Morse Code


Like many of the “great inventors” in the history of the United States, a more suitable title for Samuel Morse would be a great salesman. It is revealed time and time again that some of the people we glorified to be the great inventors of “life- changing” technologies were in fact simply people who were good at making a sale and networking. Moreover, these men and women were quick to get a legal patent before anyone else could and then they held a monopoly on

this product where they could sell as much of the new invention as possible. Also, this would result in these “great inventors” to indeed be coined with this title as they ensured they were the “face” of the product/invention. Nonetheless, some of these great marketers did allow for the commercial sales of these new technologies throughout history, which resulted in a lot of profit, which sometimes resulted in the opportunity for newer technologies to be discovered. Also, with these new inventions being excessively advertised to the public, this sparked the ideas for many other inventions in the minds of its audience. For example, Samuel Morse the apparent inventor of the “Morse code.”


It is written in many historical documents and essays that Mr. Morse himself did not, in fact, invent the Morse code, nor the apparatus in which the code was transmitted. However, Mr. Morse, again, being a great marketer and networker, was able to not only sell his idea to colleagues for assistance, but was also able to sell his idea to the public. It is said that Morse was influenced by the newest technologies and scientific discoveries at the time, which led him to the idea of his most prized possession: The electromagnetic tele- graph. Although Morse himself did not invent the telegraph, he and his many assistants reinvented a telegraph system that facilitated communication; Most notably, international and railway communication. One of the largest innovations that the Morse company introduced to telegraph communication was the introduction of recordable messages.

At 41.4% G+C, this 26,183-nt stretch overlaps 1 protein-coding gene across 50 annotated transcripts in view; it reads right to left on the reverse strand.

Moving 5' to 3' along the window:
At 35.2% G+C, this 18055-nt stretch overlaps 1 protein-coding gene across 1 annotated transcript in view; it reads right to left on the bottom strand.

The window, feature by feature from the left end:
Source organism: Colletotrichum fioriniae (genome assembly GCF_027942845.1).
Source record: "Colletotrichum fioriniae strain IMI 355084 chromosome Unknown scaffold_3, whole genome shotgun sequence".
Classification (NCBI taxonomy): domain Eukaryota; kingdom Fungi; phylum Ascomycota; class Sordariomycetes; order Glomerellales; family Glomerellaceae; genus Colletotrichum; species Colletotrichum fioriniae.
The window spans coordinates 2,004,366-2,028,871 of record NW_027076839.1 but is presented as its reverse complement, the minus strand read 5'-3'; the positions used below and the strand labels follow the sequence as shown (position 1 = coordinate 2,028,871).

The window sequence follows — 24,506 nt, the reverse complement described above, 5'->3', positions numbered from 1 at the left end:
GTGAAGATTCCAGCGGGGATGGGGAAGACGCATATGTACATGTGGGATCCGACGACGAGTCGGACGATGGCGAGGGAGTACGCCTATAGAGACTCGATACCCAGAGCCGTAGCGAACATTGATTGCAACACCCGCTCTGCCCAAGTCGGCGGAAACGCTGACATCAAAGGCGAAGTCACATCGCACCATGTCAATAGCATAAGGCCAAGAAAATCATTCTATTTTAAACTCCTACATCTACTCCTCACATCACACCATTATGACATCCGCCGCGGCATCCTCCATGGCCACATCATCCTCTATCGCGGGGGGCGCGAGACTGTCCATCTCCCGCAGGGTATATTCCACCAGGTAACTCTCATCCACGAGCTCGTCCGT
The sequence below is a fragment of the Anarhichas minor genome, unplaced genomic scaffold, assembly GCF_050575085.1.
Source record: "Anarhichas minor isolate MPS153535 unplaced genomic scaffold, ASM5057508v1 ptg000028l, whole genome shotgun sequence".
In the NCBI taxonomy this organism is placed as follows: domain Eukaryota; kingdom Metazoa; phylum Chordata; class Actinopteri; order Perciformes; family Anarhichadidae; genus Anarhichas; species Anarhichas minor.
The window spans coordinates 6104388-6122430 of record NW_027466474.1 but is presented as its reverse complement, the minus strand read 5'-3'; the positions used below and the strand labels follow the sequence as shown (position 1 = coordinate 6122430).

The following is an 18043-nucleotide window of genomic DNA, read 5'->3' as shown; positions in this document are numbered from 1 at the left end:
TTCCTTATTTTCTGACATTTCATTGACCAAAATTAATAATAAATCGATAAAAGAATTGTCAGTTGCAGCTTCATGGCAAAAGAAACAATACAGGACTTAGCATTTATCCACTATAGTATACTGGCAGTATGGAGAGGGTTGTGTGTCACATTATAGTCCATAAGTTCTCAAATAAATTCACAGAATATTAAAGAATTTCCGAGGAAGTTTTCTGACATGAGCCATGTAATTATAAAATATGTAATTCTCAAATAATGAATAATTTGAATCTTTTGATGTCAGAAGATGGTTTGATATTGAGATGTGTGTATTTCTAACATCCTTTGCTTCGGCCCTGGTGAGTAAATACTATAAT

With the creation of Morse code, Morse and his most notable colleagues Joseph Henry and Alfred Vail would eventually come to create an unprecedented invention that would change the world dramatically. This technology introduced, for the first time ever, a recordable message from a distance. This communication system could then be used to innovate many industries such as transportation, finance and journalism. The Morse code system eventually became internationally transmittable.


The Morse telegraph system used electromagnetism and currents to send pulses from one end of the machine to the other. The pulse would then trigger several components on the receiving end of the machine resulting in an indentation on a piece of paper. These indentations, or “dots” and “dashes,” could then be translated into letters or numbers and finally, messages. Each dot-and-dash-sequence is translated into a letter or number depending on the amount of dots or dashes between each “break.” For example, the letter A is one dot and one dash.


We have come such a long way from dots and dashes being indented onto a piece of paper. However, it is interesting to think back on the history of communication and how this great industry once never even existed. We take our almost-instantaneous communications technology for granted these days, as it is something that has become so normalized to each and every one of us. However, I urge you to consider the thought, even for just a moment, of how different your life would be without the ability to communicate via technology. Imagine how lost or disconnected you feel - not to mention, uninformed.


Here is the International Morse Code:


Photo by Rhey T, Snodgrass & Victor F. Camp, 1922

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